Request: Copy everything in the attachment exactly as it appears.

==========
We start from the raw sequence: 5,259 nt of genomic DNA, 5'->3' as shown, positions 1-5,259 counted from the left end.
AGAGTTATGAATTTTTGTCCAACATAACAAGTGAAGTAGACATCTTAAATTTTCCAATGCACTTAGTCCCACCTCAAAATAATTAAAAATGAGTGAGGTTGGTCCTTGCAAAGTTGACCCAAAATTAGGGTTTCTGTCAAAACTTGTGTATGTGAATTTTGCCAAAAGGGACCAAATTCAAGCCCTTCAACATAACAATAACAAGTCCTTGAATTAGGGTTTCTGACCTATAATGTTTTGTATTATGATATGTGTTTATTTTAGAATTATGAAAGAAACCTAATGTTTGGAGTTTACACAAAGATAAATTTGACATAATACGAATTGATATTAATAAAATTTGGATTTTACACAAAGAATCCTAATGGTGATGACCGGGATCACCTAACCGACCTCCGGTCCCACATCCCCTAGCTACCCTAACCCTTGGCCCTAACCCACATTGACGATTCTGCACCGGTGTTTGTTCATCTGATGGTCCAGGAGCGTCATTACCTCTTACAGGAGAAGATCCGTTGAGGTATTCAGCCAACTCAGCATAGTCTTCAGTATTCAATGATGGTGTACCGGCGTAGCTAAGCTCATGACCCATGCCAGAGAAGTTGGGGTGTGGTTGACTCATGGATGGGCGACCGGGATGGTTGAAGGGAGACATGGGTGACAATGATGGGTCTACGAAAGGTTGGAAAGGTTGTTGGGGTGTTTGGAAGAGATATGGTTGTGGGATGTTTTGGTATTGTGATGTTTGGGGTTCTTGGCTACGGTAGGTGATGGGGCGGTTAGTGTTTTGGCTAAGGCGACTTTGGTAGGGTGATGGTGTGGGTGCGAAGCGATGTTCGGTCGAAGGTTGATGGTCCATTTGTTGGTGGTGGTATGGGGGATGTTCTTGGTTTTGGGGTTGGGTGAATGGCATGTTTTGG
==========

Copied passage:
We start from the raw sequence: 5,259 nt of genomic DNA, 5'->3' as shown, positions 1-5,259 counted from the left end.
AGAGTTATGAATTTTTGTCCAACATAACAAGTGAAGTAGACATCTTAAATTTTCCAATGCACTTAGTCCCACCTCAAAATAATTAAAAATGAGTGAGGTTGGTCCTTGCAAAGTTGACCCAAAATTAGGGTTTCTGTCAAAACTTGTGTATGTGAATTTTGCCAAAAGGGACCAAATTCAAGCCCTTCAACATAACAATAACAAGTCCTTGAATTAGGGTTTCTGACCTATAATGTTTTGTATTATGATATGTGTTTATTTTAGAATTATGAAAGAAACCTAATGTTTGGAGTTTACACAAAGATAAATTTGACATAATACGAATTGATATTAATAAAATTTGGATTTTACACAAAGAATCCTAATGGTGATGACCGGGATCACCTAACCGACCTCCGGTCCCACATCCCCTAGCTACCCTAACCCTTGGCCCTAACCCACATTGACGATTCTGCACCGGTGTTTGTTCATCTGATGGTCCAGGAGCGTCATTACCTCTTACAGGAGAAGATCCGTTGAGGTATTCAGCCAACTCAGCATAGTCTTCAGTATTCAATGATGGTGTACCGGCGTAGCTAAGCTCATGACCCATGCCAGAGAAGTTGGGGTGTGGTTGACTCATGGATGGGCGACCGGGATGGTTGAAGGGAGACATGGGTGACAATGATGGGTCTACGAAAGGTTGGAAAGGTTGTTGGGGTGTTTGGAAGAGATATGGTTGTGGGATGTTTTGGTATTGTGATGTTTGGGGTTCTTGGCTACGGTAGGTGATGGGGCGGTTAGTGTTTTGGCTAAGGCGACTTTGGTAGGGTGATGGTGTGGGTGCGAAGCGATGTTCGGTCGAAGGTTGATGGTCCATTTGTTGGTGGTGGTATGGGGGATGTTCTTGGTTTTGGGGTTGGGTGAATGGCATGTTTTGG